In China, Moody’s expects growth to continue to slow this year—at a rate of about 6.6%—thanks to reduced property-related investment connected to central bank liquidity tightening, including limits on home mortgage lending. "We continue to believe that the near-term risk of disorderly deceleration of growth in China is limited," said Elena Duggar, an associate managing director at Moody's.
"Government policy will target limiting the growth of leverage, rather than bring about a rapid deleveraging that could be potentially destabilizing."

Prospects for India are bright—growth of 7.2% this year and 7.7% in 2018—as the government recovers from the impact of last year’s demonetization efforts and continues to push through reforms that will help “…reduce inefficiencies and improve trend growth in the long run,” Moody’s analysts said.

Global growth is still hampered, however, by “…changing demographics, muted investment, low productivity growth and stagnant wages,” the ratings firm said.

– Nicholas Stern, senior editor

May Credit Managers’ Index Could Note Cooling of Business Optimism

Business exuberance has faded a bit in May, reigniting concerns surrounding commercial credit factors, such as a slip in dollar collections from March, according to preliminary data in the latest NACM Credit Manager’s Index (CMI), which will be released Wednesday morning at nacm.org. May’s CMI results showed a drop, leaving unclear how long business and consumer patience will hold out for rapid improvements in the business environment resulting from potential tax reform, infrastructure build and deregulation. “The wild enthusiasm that was noted at the start of the year has faded as reality sets in,” said NACM Economist Chris Kuehl, Ph.D.

Expect the May CMI to show more movement in the unfavorable factors categories, as some companies’ struggles with slow payers and dollar collections in the manufacturing sector in particular are anticipated to be reflected in the data.

“The big growth opportunities have not materialized as yet, but there remains some hope they will,” Kuehl said. “The other measures of the economy have been showing some of this angst as well, as the Purchasing Managers’ Index has been down from previous heights and the latest durable goods numbers were a little off their recent peak.”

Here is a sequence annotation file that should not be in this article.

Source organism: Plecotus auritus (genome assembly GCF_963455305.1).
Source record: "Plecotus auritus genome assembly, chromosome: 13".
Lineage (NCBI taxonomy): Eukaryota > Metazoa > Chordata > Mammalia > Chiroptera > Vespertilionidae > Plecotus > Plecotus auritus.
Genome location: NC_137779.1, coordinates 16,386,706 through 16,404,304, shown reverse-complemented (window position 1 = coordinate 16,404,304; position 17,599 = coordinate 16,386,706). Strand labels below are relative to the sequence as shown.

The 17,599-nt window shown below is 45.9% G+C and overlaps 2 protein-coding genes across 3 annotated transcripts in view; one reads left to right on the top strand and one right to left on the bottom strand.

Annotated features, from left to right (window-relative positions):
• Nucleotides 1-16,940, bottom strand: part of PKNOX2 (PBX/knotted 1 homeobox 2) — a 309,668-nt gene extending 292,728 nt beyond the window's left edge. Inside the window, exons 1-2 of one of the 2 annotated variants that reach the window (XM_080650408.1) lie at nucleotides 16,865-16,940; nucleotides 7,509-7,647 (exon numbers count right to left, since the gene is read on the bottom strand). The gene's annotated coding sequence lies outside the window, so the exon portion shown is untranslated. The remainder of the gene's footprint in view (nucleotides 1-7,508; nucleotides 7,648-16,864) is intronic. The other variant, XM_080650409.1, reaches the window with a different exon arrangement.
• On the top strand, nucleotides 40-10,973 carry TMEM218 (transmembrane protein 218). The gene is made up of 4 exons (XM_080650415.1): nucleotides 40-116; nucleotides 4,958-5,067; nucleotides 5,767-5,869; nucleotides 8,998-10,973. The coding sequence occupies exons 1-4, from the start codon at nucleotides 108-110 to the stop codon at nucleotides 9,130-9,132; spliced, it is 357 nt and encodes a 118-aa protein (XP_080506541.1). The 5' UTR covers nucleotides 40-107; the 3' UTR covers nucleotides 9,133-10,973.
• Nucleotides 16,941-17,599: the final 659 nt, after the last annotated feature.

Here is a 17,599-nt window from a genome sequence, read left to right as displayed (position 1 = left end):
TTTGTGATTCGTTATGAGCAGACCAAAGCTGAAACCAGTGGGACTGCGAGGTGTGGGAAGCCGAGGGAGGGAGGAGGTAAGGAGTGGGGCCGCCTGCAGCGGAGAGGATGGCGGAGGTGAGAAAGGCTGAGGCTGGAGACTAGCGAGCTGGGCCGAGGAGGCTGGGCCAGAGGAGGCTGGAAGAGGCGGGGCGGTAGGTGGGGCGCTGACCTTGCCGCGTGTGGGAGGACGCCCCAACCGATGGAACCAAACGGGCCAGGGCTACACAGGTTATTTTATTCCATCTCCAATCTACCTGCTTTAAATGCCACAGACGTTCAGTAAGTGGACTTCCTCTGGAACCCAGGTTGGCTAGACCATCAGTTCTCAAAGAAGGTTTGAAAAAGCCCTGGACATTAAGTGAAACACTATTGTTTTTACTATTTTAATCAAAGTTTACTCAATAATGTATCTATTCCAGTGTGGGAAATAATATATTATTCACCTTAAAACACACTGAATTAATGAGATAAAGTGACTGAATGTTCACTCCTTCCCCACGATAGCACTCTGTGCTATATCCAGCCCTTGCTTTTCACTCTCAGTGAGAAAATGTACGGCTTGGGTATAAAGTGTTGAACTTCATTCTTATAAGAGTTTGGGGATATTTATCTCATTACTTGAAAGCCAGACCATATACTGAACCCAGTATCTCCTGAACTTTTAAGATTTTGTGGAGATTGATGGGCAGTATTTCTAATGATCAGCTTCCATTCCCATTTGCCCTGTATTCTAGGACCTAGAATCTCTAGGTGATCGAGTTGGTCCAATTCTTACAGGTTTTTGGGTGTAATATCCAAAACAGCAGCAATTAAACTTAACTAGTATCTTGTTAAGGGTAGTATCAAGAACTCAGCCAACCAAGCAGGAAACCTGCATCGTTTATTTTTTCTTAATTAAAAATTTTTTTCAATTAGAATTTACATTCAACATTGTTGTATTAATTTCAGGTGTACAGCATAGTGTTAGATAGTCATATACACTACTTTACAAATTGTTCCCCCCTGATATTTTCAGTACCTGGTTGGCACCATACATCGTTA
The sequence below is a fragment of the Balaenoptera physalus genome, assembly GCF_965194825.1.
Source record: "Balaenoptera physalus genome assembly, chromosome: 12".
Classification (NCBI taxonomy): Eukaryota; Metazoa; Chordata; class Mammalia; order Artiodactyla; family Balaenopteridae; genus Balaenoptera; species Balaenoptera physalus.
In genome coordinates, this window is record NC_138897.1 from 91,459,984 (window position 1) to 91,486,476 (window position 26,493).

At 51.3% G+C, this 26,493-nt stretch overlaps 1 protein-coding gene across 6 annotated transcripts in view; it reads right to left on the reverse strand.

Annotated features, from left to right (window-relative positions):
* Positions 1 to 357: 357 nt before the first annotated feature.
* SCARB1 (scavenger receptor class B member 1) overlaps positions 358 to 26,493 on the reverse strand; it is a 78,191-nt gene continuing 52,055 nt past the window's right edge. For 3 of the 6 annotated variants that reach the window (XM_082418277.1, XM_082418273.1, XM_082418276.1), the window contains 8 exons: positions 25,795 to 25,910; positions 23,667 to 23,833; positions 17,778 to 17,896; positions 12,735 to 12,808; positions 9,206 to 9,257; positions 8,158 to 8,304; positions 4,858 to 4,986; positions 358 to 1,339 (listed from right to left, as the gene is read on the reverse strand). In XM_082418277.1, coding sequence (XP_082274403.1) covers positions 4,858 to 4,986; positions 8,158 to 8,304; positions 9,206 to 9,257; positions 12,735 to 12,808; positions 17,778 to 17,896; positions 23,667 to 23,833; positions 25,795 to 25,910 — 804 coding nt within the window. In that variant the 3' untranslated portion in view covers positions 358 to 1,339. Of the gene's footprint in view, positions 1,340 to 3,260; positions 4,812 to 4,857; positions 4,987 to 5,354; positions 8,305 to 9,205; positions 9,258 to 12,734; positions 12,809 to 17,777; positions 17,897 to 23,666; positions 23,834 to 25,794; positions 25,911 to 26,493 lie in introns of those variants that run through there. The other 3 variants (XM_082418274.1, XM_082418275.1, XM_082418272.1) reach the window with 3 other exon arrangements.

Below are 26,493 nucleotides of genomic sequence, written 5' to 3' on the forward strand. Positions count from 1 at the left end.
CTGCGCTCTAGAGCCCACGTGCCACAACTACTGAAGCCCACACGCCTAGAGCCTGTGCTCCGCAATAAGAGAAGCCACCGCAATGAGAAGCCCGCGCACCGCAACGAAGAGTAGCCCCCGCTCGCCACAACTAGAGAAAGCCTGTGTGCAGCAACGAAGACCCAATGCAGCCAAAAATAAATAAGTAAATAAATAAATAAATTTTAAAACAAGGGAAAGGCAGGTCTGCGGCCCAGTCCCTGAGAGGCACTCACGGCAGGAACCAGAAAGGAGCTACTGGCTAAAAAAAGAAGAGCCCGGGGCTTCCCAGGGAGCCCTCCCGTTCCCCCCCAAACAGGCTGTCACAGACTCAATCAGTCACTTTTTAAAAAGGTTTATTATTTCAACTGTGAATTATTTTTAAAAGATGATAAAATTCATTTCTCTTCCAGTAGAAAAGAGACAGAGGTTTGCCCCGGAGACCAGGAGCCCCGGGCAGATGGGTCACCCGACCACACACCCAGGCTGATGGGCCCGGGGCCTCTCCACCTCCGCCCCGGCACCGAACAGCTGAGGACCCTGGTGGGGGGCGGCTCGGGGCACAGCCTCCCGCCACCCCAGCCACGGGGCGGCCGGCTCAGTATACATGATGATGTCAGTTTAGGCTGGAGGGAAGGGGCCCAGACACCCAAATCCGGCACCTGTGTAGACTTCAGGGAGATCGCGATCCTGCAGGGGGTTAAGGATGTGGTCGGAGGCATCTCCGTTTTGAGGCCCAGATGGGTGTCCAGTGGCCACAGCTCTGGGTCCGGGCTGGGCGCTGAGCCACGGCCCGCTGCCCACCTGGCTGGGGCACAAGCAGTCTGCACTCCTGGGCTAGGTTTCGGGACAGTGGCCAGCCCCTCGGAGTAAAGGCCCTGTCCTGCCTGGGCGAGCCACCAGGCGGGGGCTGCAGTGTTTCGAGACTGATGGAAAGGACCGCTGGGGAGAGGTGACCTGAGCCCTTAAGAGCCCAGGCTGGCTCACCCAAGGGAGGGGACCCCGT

– Nicholas Stern, senior editor

For a complete breakdown of the manufacturing and service sector data and graphics, view the May 2017 report on Wednesday morning by clicking here. CMI archives may also be viewed on NACM’s website.

Expect Bank Deregulation to Take Place in Small Pieces of Legislation

As lawmakers begin to make moves on promised bank deregulation, Fitch Ratings is of the opinion that this will more likely take the form of many small bills targeting specific segments of the financial sector instead of an overarching piece of legislation.

“Broad and deep deregulation is generally viewed by Fitch as likely to have a negative impact from a bank credit risk perspective; however, the ultimate form of regulatory change and its application by individual banks will determine the ratings implication,” wrote Fitch analysts in a new report.

For instance, if the Volcker Rule is repealed, it’s still unlikely that banks will return to full-scale proprietary trading, yet it may lead to negative ratings implications that depend on banks’ response, Fitch analysts said. If the Orderly Liquidation Authority (OLA)—the Title II provision of the Dodd-Frank legislation that gives the Federal Deposit Insurance Corporation (FDIC) powers to carry out quick liquidations of large, complex financial companies—is taken away, it could open up the banking sector to “…significant systemic risk in the event of a crisis, though resolution planning could be a mitigating factor to large bank failures,” Fitch said.

Meanwhile, replacing the Consumer Financial Protection Bureau (CFPB) is not expected to directly affect most banks’ and nonfinancial institutions’ credit profiles, “…though they could reduce the regulatory burden and associated costs,” analysts said.

– Nicholas Stern, senior editor

Moody’s Downgrades China’s Rating

With the expectation that economy-wide debt will continue to rise and potential growth will slow, credit ratings agency Moody’s Investors Service downgraded China’s long-term local currency and foreign currency issuer ratings to A1 from Aa3. The country’s outlook has been changed from negative to stable. This marks China’s first downgrade from Moody’s since 1989.